BP Defends Tar Balls still washing up in Gulf

ThinkProgress | –

Confronted with BP tar balls still washing up on Gulf shores, a spokesman denies the toxic chemicals are harmful, sidestepping the damage to pristine beaches. Scientists do not agree with him about the balls’ lack of toxicity and point out they can break down in harmful ways.

ThinkProgress Video: “BP Defends Tar Balls”

4 Responses

  1. Not that the substance of the story isn’t troubling… But that BP spokesman was a former spokesman in the Obama administration, (WH or State) here we have on display the revolving door and the spin continues with a different logo.

  2. Dr Cole,
    The use of fossil fuel as energy endangers us all, driving changes in water, land, air, and the resulting destabilization of entire regions. This is a given. Yet we continue to see denial by those who could address the problems, the corporate and ideological opportunists that take advantage with no thought of the future but their own empowerment. Such is the world. We’re left only with the choices we make as individuals. As the Saudis, as government subsidized corporate oil, gas, coal continue to flood the world with ever cheaper fossil fuel, we work to invest in solar, wind, and energy effective homes and cars. But the far bigger portion of energy consumption comes from the things we buy. From industry, its methods of manufacturing and delivery. We know we can affect their behavior by making choices — where we shop, our awareness of how we bring things into our lives. So we need information, actualities, and what we mostly get is spin. But this is exactly where we need to direct our energies — knowing who makes stuff, how they make it, and that *they have the lion’s share of impact in global warming*. You are one of the few people who even mention this.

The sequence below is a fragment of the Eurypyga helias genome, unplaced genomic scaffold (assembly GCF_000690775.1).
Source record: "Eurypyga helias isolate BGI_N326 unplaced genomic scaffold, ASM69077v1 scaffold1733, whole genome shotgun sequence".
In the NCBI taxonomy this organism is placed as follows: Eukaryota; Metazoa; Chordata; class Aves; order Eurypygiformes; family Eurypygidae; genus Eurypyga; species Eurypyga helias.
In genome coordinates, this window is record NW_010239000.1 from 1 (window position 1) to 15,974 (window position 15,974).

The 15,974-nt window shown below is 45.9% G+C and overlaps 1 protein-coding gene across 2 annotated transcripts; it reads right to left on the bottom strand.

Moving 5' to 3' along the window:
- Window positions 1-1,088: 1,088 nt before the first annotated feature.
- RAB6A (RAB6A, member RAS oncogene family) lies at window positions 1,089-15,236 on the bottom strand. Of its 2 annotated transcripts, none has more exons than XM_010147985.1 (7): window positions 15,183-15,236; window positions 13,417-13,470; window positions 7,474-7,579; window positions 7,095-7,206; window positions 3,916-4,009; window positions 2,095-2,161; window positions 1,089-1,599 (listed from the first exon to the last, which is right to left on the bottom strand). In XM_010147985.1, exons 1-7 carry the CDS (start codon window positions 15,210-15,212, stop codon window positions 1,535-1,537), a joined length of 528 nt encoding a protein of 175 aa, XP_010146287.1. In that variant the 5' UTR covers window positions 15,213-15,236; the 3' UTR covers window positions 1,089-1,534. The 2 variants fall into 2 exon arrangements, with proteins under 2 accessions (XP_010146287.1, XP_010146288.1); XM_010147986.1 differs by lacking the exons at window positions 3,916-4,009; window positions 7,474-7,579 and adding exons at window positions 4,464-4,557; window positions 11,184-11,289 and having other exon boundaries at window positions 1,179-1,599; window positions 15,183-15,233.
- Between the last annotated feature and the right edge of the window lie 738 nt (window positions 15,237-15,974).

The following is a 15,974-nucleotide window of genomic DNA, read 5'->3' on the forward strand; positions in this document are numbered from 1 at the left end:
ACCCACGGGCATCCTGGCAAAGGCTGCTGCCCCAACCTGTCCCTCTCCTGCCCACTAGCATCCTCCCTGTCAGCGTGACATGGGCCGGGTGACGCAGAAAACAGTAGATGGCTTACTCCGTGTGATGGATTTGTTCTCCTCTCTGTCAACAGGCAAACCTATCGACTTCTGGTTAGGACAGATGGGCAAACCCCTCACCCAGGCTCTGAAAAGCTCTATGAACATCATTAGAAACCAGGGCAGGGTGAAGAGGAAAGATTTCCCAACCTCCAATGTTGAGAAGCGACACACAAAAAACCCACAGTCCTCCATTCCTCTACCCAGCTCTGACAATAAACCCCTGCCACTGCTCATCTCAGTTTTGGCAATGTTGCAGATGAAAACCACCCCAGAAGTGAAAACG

• Hi, Deborah.

      Manufacturing in and of itself doesn’t produce CO2. It is the electricity generation that does, which drives the manufacturing machines. Of course, steel production is carbon intensive, but scientists and engineers think it, too, could be produced in a low carbon fashion.

  3. Keeping oil energy costs low sustains the use of oil. And so the flood of its production maintains its power and the power of those who produce it, even as its profit drops.

    Isn’t that why the Saudi’s are flooding the world with crude? That’s what I’m asking here.

    Yes, of course, it’s the means of production that determines the environmental impact. I’m hoping to get across the point that an individual’s personal consumption of fossil fuel — the choices they make re car, home heat, etc., — is a fraction of the impact made by the production and delivery of all they consume.

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